Showing posts from October, 2018

Things I need to remember... IIS Express ports for HTTPS and Configure WCF Rest endpoints for HTTPS

As I have been writing consistently for a bit now I've already found myself referring back to things I've posted, which has prompted me to try and post items which have taken a bit of time to work out. It seems that the act of "writing it down" causes me to remember information better. Perhaps it's all the thought into attempting to write something useful. This post includes two details which took me more than a few hours to sort out so I hope to help others who have a similar need. Funny enough it could be me in the future after I've forgotten this information. First up is a little detail that I know I've forgotten and looked up more than once, and depending on the google/bing results I find sooner or later. Setting up IIS Express to host a site via HTTPS When configuring your site to run in IIS Express using Visual Studio it's fairly trivial to set the attribute to use SSL (i.e. HTTP over SSL which is HTTPS) as it's just an "

.NET MSTest and DeploymentItem Attribute

I was recently reminded that order of operation can byte you when trying to troubleshoot intermittent unit test failures. First, I’ll be the first to admit that if you want to avoid problems with unit testing it’s best to avoid any dependency outside of your actual code base, things like databases, API and even the file system are best avoided in execution of your unit tests. That last one, the file system, in some applications is really hard to avoid. If you happen to be using MSTest, a helpful attribute for your test is DeploymentItem. This particular attribute allows you to define a file within your unit test project assuming it’s marked as “Copy Always”. With this attribute in place you can then combine this with TestContext.DeploymentDirectory to find this sample file and then do what you need to do. In my particular case I was having an issue with the unit tests failing on the build machine but not locally. After stumbling around for a bit I finally feel back to t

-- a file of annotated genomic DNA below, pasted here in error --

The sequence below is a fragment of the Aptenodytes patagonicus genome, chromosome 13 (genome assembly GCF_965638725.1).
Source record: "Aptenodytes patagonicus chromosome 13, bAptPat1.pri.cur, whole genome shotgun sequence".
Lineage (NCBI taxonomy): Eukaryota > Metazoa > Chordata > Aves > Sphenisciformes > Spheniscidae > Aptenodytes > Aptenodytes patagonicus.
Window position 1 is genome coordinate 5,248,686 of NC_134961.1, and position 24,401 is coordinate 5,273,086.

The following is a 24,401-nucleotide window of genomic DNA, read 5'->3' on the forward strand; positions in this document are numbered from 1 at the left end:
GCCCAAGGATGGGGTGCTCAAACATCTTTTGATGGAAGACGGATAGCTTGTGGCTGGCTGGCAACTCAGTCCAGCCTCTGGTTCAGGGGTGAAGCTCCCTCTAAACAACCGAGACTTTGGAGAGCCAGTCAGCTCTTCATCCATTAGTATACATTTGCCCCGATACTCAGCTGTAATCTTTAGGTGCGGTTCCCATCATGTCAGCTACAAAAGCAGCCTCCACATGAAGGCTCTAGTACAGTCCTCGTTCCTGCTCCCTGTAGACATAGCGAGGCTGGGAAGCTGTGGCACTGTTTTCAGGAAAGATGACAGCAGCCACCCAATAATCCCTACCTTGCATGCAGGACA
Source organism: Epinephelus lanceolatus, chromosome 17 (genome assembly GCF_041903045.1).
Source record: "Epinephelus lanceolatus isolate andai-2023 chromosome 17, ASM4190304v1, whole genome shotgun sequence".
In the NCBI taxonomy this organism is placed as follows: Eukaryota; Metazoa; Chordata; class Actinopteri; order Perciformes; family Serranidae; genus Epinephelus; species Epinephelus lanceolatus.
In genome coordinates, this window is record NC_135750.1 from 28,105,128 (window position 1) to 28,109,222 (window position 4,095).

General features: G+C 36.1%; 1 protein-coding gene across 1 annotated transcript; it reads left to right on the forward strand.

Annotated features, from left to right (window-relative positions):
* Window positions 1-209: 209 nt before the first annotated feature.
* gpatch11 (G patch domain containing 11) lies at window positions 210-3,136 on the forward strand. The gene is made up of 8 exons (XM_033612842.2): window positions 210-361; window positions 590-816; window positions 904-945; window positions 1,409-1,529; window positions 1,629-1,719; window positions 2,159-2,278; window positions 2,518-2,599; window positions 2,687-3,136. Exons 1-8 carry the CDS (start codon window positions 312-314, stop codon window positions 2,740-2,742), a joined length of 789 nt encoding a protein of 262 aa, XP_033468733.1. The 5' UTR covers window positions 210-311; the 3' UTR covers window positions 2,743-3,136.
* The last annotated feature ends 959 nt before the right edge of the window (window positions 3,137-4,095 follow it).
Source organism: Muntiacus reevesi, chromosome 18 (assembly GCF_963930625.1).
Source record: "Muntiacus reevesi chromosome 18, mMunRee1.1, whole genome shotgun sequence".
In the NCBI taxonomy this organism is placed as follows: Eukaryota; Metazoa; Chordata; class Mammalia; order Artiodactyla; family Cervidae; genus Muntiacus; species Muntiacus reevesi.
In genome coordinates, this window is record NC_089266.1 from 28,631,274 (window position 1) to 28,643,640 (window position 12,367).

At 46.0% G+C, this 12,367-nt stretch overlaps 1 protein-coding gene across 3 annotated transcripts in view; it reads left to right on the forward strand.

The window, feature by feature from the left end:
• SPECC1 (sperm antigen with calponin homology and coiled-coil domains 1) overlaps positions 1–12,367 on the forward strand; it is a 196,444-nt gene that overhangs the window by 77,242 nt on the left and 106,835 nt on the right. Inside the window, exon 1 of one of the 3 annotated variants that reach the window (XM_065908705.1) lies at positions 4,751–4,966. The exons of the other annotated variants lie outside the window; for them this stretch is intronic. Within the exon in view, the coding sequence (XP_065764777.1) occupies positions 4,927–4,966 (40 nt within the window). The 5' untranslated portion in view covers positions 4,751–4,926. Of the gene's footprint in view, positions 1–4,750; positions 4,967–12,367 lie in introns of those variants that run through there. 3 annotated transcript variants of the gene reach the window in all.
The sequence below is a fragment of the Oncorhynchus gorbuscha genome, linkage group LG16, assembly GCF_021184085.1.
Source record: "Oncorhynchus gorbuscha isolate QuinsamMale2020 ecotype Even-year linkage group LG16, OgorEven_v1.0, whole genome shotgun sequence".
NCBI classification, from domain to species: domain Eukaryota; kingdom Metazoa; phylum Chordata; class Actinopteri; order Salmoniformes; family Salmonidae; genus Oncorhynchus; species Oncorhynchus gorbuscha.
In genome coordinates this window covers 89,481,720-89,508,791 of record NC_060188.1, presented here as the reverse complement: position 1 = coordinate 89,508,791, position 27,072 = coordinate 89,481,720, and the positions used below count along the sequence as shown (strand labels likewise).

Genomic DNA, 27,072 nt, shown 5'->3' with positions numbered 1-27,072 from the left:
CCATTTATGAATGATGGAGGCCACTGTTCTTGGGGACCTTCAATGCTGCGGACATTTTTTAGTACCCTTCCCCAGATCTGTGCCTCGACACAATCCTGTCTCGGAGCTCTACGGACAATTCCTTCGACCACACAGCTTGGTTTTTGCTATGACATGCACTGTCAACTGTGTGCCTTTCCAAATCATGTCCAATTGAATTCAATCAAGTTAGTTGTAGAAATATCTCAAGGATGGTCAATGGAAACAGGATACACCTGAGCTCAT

Keep Calm and Get the Facts

It often amazes me at how often I find myself apologizing to others for rashly commenting on a problem before I have all the facts. In fact, after so many years as a professional in the IT space and dealing with countless critical situation/severity one problems (a.k.a. Sev1, crit-sit) I would be able to react in a more appropriate and beneficial manner. The sad truth is that, as I write this post. I JUST "did it wrong" on a Sev1 from earlier in the day and found myself sheepishly apologizing for my brash response. Perhaps by writing this down and publishing for others to read I can obtain the positive results of public shame to result in my correcting my behavior. At least there is a chance someone else can read this and benefit from my mistakes. The fundamental problem I seem to have is that I hear a few pieces of information or even just the subject line of an e-mail or short text message and immediately jump to a conclusion. Having done a bit of a personal post-morte

Compose a message through some else’s eyes

Twilight Zone: The Eye of the Beholder I've always enjoyed science fiction work that intended to make the onlooker reflect on their world view, you know, really make you think about yourself. A wonderful example of that is the classic Twilight Zone: The Eye of the Beholder. Although I don't think it's needed at this point I will mention there are spoilers about this particular episode. The story outlines the tragic plight of a woman who has been horrible disfigured and all other attempts to make her look "normal" have failed until this final last ditch attempt. Through out you don't see the woman or the faces of the other characters. That is until the end when they unveil the woman by removing the bandages and you see, what at the time of filming, would have been considered an attractive movie star and as the camera pans around you also realize that everyone else appears to be "disfigured" according to what the vast majority of humans look l